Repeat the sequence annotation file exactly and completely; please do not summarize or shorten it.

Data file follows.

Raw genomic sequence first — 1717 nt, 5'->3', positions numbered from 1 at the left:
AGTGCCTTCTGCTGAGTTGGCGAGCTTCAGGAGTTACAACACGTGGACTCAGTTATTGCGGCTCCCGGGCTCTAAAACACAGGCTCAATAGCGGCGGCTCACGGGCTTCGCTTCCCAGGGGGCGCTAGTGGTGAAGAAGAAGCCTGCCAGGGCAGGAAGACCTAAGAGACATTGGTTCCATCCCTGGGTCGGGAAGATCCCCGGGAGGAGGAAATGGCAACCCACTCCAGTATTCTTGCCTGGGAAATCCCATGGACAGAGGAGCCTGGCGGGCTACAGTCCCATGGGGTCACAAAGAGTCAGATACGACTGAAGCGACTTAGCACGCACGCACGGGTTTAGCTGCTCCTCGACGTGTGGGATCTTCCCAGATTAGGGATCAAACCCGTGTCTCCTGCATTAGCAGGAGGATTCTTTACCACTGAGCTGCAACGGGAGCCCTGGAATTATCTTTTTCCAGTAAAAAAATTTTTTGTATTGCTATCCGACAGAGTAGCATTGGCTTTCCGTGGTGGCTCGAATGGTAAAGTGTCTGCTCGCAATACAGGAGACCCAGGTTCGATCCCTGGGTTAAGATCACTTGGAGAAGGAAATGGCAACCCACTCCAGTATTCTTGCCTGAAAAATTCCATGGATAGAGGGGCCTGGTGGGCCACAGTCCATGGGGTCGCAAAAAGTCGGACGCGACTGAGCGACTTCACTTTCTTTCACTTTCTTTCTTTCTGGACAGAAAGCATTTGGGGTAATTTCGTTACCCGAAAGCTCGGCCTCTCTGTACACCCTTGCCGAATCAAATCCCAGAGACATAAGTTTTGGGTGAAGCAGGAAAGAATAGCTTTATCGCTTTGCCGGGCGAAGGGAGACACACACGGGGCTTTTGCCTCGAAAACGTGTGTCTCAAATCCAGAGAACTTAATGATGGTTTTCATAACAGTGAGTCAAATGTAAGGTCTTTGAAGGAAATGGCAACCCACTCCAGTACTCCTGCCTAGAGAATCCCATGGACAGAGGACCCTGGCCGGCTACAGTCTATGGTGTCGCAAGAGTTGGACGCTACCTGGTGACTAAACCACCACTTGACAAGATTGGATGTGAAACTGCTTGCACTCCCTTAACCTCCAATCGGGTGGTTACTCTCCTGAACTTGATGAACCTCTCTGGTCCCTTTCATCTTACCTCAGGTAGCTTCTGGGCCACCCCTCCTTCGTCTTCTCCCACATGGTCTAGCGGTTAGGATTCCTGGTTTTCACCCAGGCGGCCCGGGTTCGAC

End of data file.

Raw genomic sequence first — 1717 nt, 5'->3', positions numbered from 1 at the left:
AGTGCCTTCTGCTGAGTTGGCGAGCTTCAGGAGTTACAACACGTGGACTCAGTTATTGCGGCTCCCGGGCTCTAAAACACAGGCTCAATAGCGGCGGCTCACGGGCTTCGCTTCCCAGGGGGCGCTAGTGGTGAAGAAGAAGCCTGCCAGGGCAGGAAGACCTAAGAGACATTGGTTCCATCCCTGGGTCGGGAAGATCCCCGGGAGGAGGAAATGGCAACCCACTCCAGTATTCTTGCCTGGGAAATCCCATGGACAGAGGAGCCTGGCGGGCTACAGTCCCATGGGGTCACAAAGAGTCAGATACGACTGAAGCGACTTAGCACGCACGCACGGGTTTAGCTGCTCCTCGACGTGTGGGATCTTCCCAGATTAGGGATCAAACCCGTGTCTCCTGCATTAGCAGGAGGATTCTTTACCACTGAGCTGCAACGGGAGCCCTGGAATTATCTTTTTCCAGTAAAAAAATTTTTTGTATTGCTATCCGACAGAGTAGCATTGGCTTTCCGTGGTGGCTCGAATGGTAAAGTGTCTGCTCGCAATACAGGAGACCCAGGTTCGATCCCTGGGTTAAGATCACTTGGAGAAGGAAATGGCAACCCACTCCAGTATTCTTGCCTGAAAAATTCCATGGATAGAGGGGCCTGGTGGGCCACAGTCCATGGGGTCGCAAAAAGTCGGACGCGACTGAGCGACTTCACTTTCTTTCACTTTCTTTCTTTCTGGACAGAAAGCATTTGGGGTAATTTCGTTACCCGAAAGCTCGGCCTCTCTGTACACCCTTGCCGAATCAAATCCCAGAGACATAAGTTTTGGGTGAAGCAGGAAAGAATAGCTTTATCGCTTTGCCGGGCGAAGGGAGACACACACGGGGCTTTTGCCTCGAAAACGTGTGTCTCAAATCCAGAGAACTTAATGATGGTTTTCATAACAGTGAGTCAAATGTAAGGTCTTTGAAGGAAATGGCAACCCACTCCAGTACTCCTGCCTAGAGAATCCCATGGACAGAGGACCCTGGCCGGCTACAGTCTATGGTGTCGCAAGAGTTGGACGCTACCTGGTGACTAAACCACCACTTGACAAGATTGGATGTGAAACTGCTTGCACTCCCTTAACCTCCAATCGGGTGGTTACTCTCCTGAACTTGATGAACCTCTCTGGTCCCTTTCATCTTACCTCAGGTAGCTTCTGGGCCACCCCTCCTTCGTCTTCTCCCACATGGTCTAGCGGTTAGGATTCCTGGTTTTCACCCAGGCGGCCCGGGTTCGAC